Inflation has reached its highest levels since February of 1982, with the year-over-year CPI reading coming in at 7.5% in January 2022. How did inflation get to where it is in such a short time? Just prior to the nationwide shutdown in early 2020, inflation was running in the 2.0% to 2.5% range, right where the Fed would like it to be. The shutdown briefly pushed inflation to near zero, but that did not last long.
Once the nation went into pandemic-induced lockdown, both the Federal government, in the form of fiscal stimulus, and the Federal Reserve, in the form of monetary stimulus, took swift and decisive action. Since January 2020, the Federal Reserve’s balance sheet has exploded from $4.1 trillion to $8.9 trillion, as of February 7, 2022. In addition, Congress passed approximately $4.5 trillion in aid packages for American businesses and individuals in many different forms such as monthly checks and loan forgiveness.
In the fourth quarter of 2019, annual domestic GDP was running at a rate of $21.7 trillion. GDP plunged to an annual rate of $19.5 trillion in the second quarter of 2020 because of the nationwide shutdowns. With the significant stimulus and gradual re-opening of the economy, GDP began to recover and reached an annual rate of $24 trillion at the end of 2021, but about $8 trillion in different forms of stimulus had already been thrown at the economy. In hindsight, it appears more and more likely that the amount of stimulus provided was well more than what was needed.
After the global shutdowns in 2020, the “great resignation” ensued, causing labor shortages across just about every industry around the globe. Total employment in the U.S. alone dropped 3.1% from 157.5 million individuals at the end of 2019 to 152.7 million at the end of 2021. Getting workers to come back to the employment force is a difficult task that the Federal Reserve cannot control with interest rates. The lower employment has led to companies being forced to lower production, leading to supply chain bottlenecks around the world.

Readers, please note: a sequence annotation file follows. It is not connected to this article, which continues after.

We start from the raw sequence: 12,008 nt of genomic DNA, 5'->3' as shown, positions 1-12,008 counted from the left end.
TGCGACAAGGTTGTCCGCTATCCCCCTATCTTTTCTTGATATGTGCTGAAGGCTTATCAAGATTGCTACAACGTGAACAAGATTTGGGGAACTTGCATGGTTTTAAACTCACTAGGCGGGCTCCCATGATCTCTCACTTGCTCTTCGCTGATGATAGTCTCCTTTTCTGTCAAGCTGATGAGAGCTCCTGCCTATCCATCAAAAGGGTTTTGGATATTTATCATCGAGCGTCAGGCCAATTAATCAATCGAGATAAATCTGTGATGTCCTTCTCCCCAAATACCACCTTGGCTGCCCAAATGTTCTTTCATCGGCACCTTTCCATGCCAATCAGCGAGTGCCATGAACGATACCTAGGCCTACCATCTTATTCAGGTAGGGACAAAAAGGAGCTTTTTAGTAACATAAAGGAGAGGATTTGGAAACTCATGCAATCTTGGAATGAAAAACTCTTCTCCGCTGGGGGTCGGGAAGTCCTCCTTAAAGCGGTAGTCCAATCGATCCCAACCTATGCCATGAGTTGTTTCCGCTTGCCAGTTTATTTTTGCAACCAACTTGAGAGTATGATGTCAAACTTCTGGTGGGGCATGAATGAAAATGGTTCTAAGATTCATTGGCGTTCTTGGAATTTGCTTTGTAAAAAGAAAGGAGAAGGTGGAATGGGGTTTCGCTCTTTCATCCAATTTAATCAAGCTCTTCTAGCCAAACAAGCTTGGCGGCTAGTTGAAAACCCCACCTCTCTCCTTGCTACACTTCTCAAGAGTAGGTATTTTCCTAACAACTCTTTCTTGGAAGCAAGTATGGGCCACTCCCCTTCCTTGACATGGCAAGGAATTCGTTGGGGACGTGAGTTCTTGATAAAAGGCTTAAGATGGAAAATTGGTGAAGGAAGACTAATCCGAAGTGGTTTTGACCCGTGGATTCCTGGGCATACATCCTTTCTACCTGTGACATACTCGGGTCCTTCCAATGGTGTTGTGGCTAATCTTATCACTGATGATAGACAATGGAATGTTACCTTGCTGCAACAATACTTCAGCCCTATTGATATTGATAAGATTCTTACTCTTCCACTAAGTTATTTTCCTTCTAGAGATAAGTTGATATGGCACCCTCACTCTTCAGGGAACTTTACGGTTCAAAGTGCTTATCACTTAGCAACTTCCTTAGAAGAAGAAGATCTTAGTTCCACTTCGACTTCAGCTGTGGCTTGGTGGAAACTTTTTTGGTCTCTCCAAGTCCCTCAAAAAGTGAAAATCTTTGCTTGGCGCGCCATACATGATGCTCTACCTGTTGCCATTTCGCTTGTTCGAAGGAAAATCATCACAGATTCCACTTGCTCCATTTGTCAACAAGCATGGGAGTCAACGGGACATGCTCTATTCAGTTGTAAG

With Russia invading Ukraine, inflation will likely see further pressure to the upside. Oil and other commodities that come from that region have seen significant volatility since the invasion, as investors try to determine the likely impact on production and availability. Already challenged supply chains could see additional pressures, putting certain products at risk of shortages such as car parts, computer chips, oil, and agricultural commodities.
Raising interest rates may help tame inflation a little, but until the global supply chain is fixed, inflation is likely to remain elevated. By raising rates, the Fed can only hope to weaken demand, not increase supply. Congress initially helped put the Fed in this precarious situation and they need to help get them out of it. There are a few things Congress can do to help the Fed lessen inflation; pursue a balanced energy policy (we can pursue dual objectives of energy abundance and a clean environment), fix the immigration process so that workers that want to come to the U.S. can get here quickly, legally and easily, reduce the Trump-era tariffs (at least temporarily), amend or suspend certain regulations that could lead to increased costs for companies and finally provide incentives for businesses to bring production back onshore to lessen our reliance on (and transportation costs of) importing from other countries.
The Federal Reserve finds itself in an unenviable situation in that it is facing rising inflation, but can only influence the demand-side of the equation. Even so, everyone is looking to the Fed for answers. Until the supply side begins to increase, inflation is likely to remain elevated. The middle class is clearly feeling the impact of inflation as real wages (after inflation) are down 3.1% year-over-year. This puts strain on the consumer as more money goes to necessities such as food, gas, and housing, leaving less money for savings and other ancillary consumption items. It is time that Congress puts political party lines aside and takes action to help reduce inflation. It is all hands-on deck. We need to come together as a nation to meet the moment.